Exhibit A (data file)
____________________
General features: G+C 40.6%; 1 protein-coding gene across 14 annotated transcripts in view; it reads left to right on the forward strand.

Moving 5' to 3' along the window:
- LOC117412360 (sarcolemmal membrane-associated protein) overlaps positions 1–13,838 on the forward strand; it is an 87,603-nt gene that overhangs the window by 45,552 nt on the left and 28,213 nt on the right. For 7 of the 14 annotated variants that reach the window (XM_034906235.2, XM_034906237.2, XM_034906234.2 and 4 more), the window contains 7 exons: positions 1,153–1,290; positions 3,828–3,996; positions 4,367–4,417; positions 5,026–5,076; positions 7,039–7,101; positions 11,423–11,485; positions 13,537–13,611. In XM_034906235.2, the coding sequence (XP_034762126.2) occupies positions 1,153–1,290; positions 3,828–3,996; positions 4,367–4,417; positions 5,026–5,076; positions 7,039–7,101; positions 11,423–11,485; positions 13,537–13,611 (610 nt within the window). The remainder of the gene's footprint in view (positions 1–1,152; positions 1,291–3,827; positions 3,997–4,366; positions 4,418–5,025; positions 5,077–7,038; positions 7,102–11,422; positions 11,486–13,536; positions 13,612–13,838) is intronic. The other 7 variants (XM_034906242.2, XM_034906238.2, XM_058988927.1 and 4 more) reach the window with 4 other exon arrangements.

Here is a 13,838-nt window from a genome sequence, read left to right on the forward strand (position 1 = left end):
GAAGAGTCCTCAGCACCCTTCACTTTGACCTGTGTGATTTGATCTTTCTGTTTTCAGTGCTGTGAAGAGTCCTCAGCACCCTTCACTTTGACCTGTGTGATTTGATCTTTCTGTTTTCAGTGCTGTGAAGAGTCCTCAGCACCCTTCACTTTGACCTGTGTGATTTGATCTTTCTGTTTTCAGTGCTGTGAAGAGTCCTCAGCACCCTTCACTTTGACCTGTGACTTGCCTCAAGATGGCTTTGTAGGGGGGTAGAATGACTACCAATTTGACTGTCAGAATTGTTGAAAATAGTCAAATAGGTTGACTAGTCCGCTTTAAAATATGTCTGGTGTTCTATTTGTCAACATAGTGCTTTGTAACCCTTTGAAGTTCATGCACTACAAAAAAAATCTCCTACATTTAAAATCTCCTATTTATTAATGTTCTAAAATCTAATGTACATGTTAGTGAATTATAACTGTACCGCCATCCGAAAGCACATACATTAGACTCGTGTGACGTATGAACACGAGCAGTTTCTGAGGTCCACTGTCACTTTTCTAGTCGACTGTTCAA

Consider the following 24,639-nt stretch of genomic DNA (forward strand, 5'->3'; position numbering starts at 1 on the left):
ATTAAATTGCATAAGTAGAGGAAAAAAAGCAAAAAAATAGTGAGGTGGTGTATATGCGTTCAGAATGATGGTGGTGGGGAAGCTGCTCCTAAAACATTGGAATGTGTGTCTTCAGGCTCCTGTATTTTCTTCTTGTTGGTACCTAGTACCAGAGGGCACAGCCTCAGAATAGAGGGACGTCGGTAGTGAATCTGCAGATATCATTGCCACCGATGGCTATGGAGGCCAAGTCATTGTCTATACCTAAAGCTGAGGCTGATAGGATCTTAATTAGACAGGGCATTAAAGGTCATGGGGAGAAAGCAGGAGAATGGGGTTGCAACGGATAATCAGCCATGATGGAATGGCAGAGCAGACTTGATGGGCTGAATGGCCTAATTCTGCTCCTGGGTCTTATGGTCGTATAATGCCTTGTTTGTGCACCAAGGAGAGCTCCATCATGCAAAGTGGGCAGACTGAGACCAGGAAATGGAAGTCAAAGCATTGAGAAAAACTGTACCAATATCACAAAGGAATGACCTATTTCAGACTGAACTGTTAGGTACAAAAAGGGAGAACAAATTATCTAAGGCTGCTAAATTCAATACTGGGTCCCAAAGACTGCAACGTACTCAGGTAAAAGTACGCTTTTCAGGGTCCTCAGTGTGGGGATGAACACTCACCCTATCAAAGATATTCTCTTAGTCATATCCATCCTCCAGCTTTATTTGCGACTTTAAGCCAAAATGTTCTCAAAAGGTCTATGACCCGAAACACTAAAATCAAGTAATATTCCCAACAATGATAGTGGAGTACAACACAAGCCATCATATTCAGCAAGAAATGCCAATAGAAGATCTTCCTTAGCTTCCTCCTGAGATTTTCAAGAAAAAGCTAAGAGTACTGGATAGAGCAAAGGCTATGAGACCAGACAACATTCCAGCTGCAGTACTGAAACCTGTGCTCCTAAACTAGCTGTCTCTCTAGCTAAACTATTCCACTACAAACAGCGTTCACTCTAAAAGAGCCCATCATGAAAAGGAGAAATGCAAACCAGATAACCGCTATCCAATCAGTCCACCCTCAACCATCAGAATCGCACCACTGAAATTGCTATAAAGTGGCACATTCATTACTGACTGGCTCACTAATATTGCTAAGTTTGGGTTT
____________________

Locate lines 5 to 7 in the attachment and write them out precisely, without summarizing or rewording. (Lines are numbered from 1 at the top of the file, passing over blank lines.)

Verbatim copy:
GAAGAGTCCTCAGCACCCTTCACTTTGACCTGTGTGATTTGATCTTTCTGTTTTCAGTGCTGTGAAGAGTCCTCAGCACCCTTCACTTTGACCTGTGTGATTTGATCTTTCTGTTTTCAGTGCTGTGAAGAGTCCTCAGCACCCTTCACTTTGACCTGTGTGATTTGATCTTTCTGTTTTCAGTGCTGTGAAGAGTCCTCAGCACCCTTCACTTTGACCTGTGACTTGCCTCAAGATGGCTTTGTAGGGGGGTAGAATGACTACCAATTTGACTGTCAGAATTGTTGAAAATAGTCAAATAGGTTGACTAGTCCGCTTTAAAATATGTCTGGTGTTCTATTTGTCAACATAGTGCTTTGTAACCCTTTGAAGTTCATGCACTACAAAAAAAATCTCCTACATTTAAAATCTCCTATTTATTAATGTTCTAAAATCTAATGTACATGTTAGTGAATTATAACTGTACCGCCATCCGAAAGCACATACATTAGACTCGTGTGACGTATGAACACGAGCAGTTTCTGAGGTCCACTGTCACTTTTCTAGTCGACTGTTCAA

Consider the following 24,639-nt stretch of genomic DNA (forward strand, 5'->3'; position numbering starts at 1 on the left):
ATTAAATTGCATAAGTAGAGGAAAAAAAGCAAAAAAATAGTGAGGTGGTGTATATGCGTTCAGAATGATGGTGGTGGGGAAGCTGCTCCTAAAACATTGGAATGTGTGTCTTCAGGCTCCTGTATTTTCTTCTTGTTGGTACCTAGTACCAGAGGGCACAGCCTCAGAATAGAGGGACGTCGGTAGTGAATCTGCAGATATCATTGCCACCGATGGCTATGGAGGCCAAGTCATTGTCTATACCTAAAGCTGAGGCTGATAGGATCTTAATTAGACAGGGCATTAAAGGTCATGGGGAGAAAGCAGGAGAATGGGGTTGCAACGGATAATCAGCCATGATGGAATGGCAGAGCAGACTTGATGGGCTGAATGGCCTAATTCTGCTCCTGGGTCTTATGGTCGTATAATGCCTTGTTTGTGCACCAAGGAGAGCTCCATCATGCAAAGTGGGCAGACTGAGACCAGGAAATGGAAGTCAAAGCATTGAGAAAAACTGTACCAATATCACAAAGGAATGACCTATTTCAGACTGAACTGTTAGGTACAAAAAGGGAGAACAAATTATCTAAGGCTGCTAAATTCAATACTGGGTCCCAAAGACTGCAACGTACTCAGGTAAAAGTACGCTTTTCAGGGTCCTCAGTGTGGGGATGAACACTCACCCTATCAAAGATATTCTCTTAGTCATATCCATCCTCCAGCTTTATTTGCGACTTTAAGCCAAAATGTTCTCAAAAGGTCTATGACCCGAAACACTAAAATCAAGTAATATTCCCAACAATGATAGTGGAGTACAACACAAGCCATCATATTCAGCAAGAAATGCCAATAGAAGATCTTCCTTAGCTTCCTCCTGAGATTTTCAAGAAAAAGCTAAGAGTACTGGATAGAGCAAAGGCTATGAGACCAGACAACATTCCAGCTGCAGTACTGAAACCTGTGCTCCTAAACTAGCTGTCTCTCTAGCTAAACTATTCCACTACAAACAGCGTTCACTCTAAAAGAGCCCATCATGAAAAGGAGAAATGCAAACCAGATAACCGCTATCCAATCAGTCCACCCTCAACCATCAGAATCGCACCACTGAAATTGCTATAAAGTGGCACATTCATTACTGACTGGCTCACTAATATTGCTAAGTTTGGGTTT